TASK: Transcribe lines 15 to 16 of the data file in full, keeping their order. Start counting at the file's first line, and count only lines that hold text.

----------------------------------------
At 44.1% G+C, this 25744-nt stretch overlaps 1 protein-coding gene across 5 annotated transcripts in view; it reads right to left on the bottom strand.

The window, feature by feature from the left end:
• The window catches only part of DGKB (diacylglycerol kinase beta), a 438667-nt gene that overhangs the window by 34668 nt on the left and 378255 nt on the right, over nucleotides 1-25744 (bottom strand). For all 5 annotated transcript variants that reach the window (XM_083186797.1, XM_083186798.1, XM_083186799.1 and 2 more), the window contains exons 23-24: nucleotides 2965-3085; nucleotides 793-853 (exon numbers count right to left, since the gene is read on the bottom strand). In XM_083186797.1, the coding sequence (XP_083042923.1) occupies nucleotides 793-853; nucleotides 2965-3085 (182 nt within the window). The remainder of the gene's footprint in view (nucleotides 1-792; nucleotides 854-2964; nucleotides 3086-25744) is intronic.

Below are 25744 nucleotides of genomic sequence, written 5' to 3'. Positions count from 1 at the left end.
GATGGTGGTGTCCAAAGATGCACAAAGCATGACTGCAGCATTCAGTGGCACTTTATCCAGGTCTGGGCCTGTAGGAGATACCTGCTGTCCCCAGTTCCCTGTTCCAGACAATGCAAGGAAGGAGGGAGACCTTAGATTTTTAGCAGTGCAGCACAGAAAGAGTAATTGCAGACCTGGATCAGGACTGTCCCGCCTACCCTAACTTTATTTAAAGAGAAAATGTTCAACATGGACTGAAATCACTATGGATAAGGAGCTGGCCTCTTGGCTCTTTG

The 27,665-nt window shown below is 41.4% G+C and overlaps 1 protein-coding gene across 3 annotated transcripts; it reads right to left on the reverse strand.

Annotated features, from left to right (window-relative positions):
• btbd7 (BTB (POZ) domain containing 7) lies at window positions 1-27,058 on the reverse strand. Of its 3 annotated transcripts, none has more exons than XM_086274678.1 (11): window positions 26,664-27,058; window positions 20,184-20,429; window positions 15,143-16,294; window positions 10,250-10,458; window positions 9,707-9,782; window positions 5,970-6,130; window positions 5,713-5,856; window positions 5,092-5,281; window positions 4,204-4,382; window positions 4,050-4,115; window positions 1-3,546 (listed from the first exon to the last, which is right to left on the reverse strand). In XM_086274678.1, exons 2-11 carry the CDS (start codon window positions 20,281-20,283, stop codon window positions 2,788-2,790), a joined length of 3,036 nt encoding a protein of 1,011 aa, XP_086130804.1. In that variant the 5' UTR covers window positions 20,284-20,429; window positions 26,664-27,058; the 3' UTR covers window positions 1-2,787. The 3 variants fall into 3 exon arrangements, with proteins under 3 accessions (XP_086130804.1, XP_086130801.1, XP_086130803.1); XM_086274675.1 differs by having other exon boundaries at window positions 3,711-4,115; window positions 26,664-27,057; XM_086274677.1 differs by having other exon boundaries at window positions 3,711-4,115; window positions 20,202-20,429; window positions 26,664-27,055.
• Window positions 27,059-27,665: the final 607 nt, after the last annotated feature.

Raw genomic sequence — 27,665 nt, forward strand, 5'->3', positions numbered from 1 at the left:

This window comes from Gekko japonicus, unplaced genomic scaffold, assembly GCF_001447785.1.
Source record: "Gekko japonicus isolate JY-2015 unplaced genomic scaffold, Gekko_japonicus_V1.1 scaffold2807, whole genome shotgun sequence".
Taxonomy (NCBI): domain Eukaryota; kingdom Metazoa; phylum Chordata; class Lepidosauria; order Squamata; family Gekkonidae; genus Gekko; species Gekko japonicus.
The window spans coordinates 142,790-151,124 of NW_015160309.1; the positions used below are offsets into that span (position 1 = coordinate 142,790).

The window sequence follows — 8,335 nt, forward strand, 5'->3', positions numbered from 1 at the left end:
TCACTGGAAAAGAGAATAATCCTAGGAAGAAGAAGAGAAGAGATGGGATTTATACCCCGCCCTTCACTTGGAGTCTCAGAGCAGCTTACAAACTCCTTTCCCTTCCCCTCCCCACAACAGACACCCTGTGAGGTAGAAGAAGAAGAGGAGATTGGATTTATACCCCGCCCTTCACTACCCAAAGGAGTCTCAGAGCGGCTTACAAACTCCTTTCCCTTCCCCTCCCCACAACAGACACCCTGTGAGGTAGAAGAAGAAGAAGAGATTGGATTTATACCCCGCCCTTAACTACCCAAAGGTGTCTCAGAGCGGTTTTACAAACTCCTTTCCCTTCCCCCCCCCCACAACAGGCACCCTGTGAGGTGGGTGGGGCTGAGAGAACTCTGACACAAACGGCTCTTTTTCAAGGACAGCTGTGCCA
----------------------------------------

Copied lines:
The window sequence follows — 8,335 nt, forward strand, 5'->3', positions numbered from 1 at the left end:
TCACTGGAAAAGAGAATAATCCTAGGAAGAAGAAGAGAAGAGATGGGATTTATACCCCGCCCTTCACTTGGAGTCTCAGAGCAGCTTACAAACTCCTTTCCCTTCCCCTCCCCACAACAGACACCCTGTGAGGTAGAAGAAGAAGAGGAGATTGGATTTATACCCCGCCCTTCACTACCCAAAGGAGTCTCAGAGCGGCTTACAAACTCCTTTCCCTTCCCCTCCCCACAACAGACACCCTGTGAGGTAGAAGAAGAAGAAGAGATTGGATTTATACCCCGCCCTTAACTACCCAAAGGTGTCTCAGAGCGGTTTTACAAACTCCTTTCCCTTCCCCCCCCCCACAACAGGCACCCTGTGAGGTGGGTGGGGCTGAGAGAACTCTGACACAAACGGCTCTTTTTCAAGGACAGCTGTGCCA